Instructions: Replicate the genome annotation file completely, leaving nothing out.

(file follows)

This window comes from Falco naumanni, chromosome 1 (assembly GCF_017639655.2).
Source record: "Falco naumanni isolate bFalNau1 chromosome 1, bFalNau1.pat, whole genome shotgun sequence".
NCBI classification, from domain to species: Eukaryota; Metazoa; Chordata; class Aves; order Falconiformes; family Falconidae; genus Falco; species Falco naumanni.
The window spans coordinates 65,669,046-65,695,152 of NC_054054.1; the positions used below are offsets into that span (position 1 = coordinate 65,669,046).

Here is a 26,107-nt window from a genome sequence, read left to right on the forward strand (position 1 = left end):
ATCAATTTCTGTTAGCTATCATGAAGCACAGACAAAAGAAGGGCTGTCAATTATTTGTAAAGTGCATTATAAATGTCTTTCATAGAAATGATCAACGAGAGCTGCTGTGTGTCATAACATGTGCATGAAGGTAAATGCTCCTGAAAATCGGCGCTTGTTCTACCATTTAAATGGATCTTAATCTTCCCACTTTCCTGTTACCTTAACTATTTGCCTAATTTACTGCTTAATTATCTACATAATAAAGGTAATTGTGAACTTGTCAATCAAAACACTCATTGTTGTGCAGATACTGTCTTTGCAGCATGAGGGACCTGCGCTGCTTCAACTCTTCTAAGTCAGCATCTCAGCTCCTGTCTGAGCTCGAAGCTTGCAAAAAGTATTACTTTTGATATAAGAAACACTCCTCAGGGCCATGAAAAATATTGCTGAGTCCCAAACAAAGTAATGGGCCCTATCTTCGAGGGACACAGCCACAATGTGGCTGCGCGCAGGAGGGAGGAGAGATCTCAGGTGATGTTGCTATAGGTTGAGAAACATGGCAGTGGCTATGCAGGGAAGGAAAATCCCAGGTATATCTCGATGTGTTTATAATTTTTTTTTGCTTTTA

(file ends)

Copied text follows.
This window comes from Falco naumanni, chromosome 1 (assembly GCF_017639655.2).
Source record: "Falco naumanni isolate bFalNau1 chromosome 1, bFalNau1.pat, whole genome shotgun sequence".
NCBI classification, from domain to species: Eukaryota; Metazoa; Chordata; class Aves; order Falconiformes; family Falconidae; genus Falco; species Falco naumanni.
The window spans coordinates 65,669,046-65,695,152 of NC_054054.1; the positions used below are offsets into that span (position 1 = coordinate 65,669,046).

Here is a 26,107-nt window from a genome sequence, read left to right on the forward strand (position 1 = left end):
ATCAATTTCTGTTAGCTATCATGAAGCACAGACAAAAGAAGGGCTGTCAATTATTTGTAAAGTGCATTATAAATGTCTTTCATAGAAATGATCAACGAGAGCTGCTGTGTGTCATAACATGTGCATGAAGGTAAATGCTCCTGAAAATCGGCGCTTGTTCTACCATTTAAATGGATCTTAATCTTCCCACTTTCCTGTTACCTTAACTATTTGCCTAATTTACTGCTTAATTATCTACATAATAAAGGTAATTGTGAACTTGTCAATCAAAACACTCATTGTTGTGCAGATACTGTCTTTGCAGCATGAGGGACCTGCGCTGCTTCAACTCTTCTAAGTCAGCATCTCAGCTCCTGTCTGAGCTCGAAGCTTGCAAAAAGTATTACTTTTGATATAAGAAACACTCCTCAGGGCCATGAAAAATATTGCTGAGTCCCAAACAAAGTAATGGGCCCTATCTTCGAGGGACACAGCCACAATGTGGCTGCGCGCAGGAGGGAGGAGAGATCTCAGGTGATGTTGCTATAGGTTGAGAAACATGGCAGTGGCTATGCAGGGAAGGAAAATCCCAGGTATATCTCGATGTGTTTATAATTTTTTTTTGCTTTTA